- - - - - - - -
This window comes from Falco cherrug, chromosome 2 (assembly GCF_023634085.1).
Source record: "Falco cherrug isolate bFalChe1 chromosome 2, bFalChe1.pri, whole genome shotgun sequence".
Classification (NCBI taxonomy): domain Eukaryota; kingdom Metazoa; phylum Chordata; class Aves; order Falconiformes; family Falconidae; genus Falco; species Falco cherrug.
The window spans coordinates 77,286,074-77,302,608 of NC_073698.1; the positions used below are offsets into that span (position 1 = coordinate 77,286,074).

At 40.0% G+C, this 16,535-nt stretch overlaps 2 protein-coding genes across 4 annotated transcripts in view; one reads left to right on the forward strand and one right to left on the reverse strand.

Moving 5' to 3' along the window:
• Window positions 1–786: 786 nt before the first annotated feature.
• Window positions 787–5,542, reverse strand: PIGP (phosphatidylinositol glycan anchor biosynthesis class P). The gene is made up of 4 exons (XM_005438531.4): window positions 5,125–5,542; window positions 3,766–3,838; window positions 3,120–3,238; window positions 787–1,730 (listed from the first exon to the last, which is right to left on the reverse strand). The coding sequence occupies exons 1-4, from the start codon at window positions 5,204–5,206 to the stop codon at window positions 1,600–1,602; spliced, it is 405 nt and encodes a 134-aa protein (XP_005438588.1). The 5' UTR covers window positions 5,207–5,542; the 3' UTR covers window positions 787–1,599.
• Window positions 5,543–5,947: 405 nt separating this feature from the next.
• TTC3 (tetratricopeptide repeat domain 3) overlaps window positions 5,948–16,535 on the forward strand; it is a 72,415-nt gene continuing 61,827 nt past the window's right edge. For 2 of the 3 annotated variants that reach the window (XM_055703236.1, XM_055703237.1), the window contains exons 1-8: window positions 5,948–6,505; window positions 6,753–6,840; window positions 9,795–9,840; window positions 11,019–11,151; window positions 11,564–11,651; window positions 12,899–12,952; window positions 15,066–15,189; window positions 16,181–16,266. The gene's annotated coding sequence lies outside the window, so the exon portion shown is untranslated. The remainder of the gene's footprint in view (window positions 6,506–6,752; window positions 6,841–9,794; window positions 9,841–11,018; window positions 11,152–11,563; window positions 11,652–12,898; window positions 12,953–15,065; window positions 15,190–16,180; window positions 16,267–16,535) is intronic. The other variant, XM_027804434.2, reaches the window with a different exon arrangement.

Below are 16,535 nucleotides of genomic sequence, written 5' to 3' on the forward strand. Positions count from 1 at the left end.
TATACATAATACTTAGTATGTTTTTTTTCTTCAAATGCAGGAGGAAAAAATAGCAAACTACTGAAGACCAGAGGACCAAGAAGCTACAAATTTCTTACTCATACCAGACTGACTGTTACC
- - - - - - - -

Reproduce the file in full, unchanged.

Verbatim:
This window comes from Falco cherrug, chromosome 2 (assembly GCF_023634085.1).
Source record: "Falco cherrug isolate bFalChe1 chromosome 2, bFalChe1.pri, whole genome shotgun sequence".
Classification (NCBI taxonomy): domain Eukaryota; kingdom Metazoa; phylum Chordata; class Aves; order Falconiformes; family Falconidae; genus Falco; species Falco cherrug.
The window spans coordinates 77,286,074-77,302,608 of NC_073698.1; the positions used below are offsets into that span (position 1 = coordinate 77,286,074).

At 40.0% G+C, this 16,535-nt stretch overlaps 2 protein-coding genes across 4 annotated transcripts in view; one reads left to right on the forward strand and one right to left on the reverse strand.

Moving 5' to 3' along the window:
• Window positions 1–786: 786 nt before the first annotated feature.
• Window positions 787–5,542, reverse strand: PIGP (phosphatidylinositol glycan anchor biosynthesis class P). The gene is made up of 4 exons (XM_005438531.4): window positions 5,125–5,542; window positions 3,766–3,838; window positions 3,120–3,238; window positions 787–1,730 (listed from the first exon to the last, which is right to left on the reverse strand). The coding sequence occupies exons 1-4, from the start codon at window positions 5,204–5,206 to the stop codon at window positions 1,600–1,602; spliced, it is 405 nt and encodes a 134-aa protein (XP_005438588.1). The 5' UTR covers window positions 5,207–5,542; the 3' UTR covers window positions 787–1,599.
• Window positions 5,543–5,947: 405 nt separating this feature from the next.
• TTC3 (tetratricopeptide repeat domain 3) overlaps window positions 5,948–16,535 on the forward strand; it is a 72,415-nt gene continuing 61,827 nt past the window's right edge. For 2 of the 3 annotated variants that reach the window (XM_055703236.1, XM_055703237.1), the window contains exons 1-8: window positions 5,948–6,505; window positions 6,753–6,840; window positions 9,795–9,840; window positions 11,019–11,151; window positions 11,564–11,651; window positions 12,899–12,952; window positions 15,066–15,189; window positions 16,181–16,266. The gene's annotated coding sequence lies outside the window, so the exon portion shown is untranslated. The remainder of the gene's footprint in view (window positions 6,506–6,752; window positions 6,841–9,794; window positions 9,841–11,018; window positions 11,152–11,563; window positions 11,652–12,898; window positions 12,953–15,065; window positions 15,190–16,180; window positions 16,267–16,535) is intronic. The other variant, XM_027804434.2, reaches the window with a different exon arrangement.

Below are 16,535 nucleotides of genomic sequence, written 5' to 3' on the forward strand. Positions count from 1 at the left end.
TATACATAATACTTAGTATGTTTTTTTTCTTCAAATGCAGGAGGAAAAAATAGCAAACTACTGAAGACCAGAGGACCAAGAAGCTACAAATTTCTTACTCATACCAGACTGACTGTTACC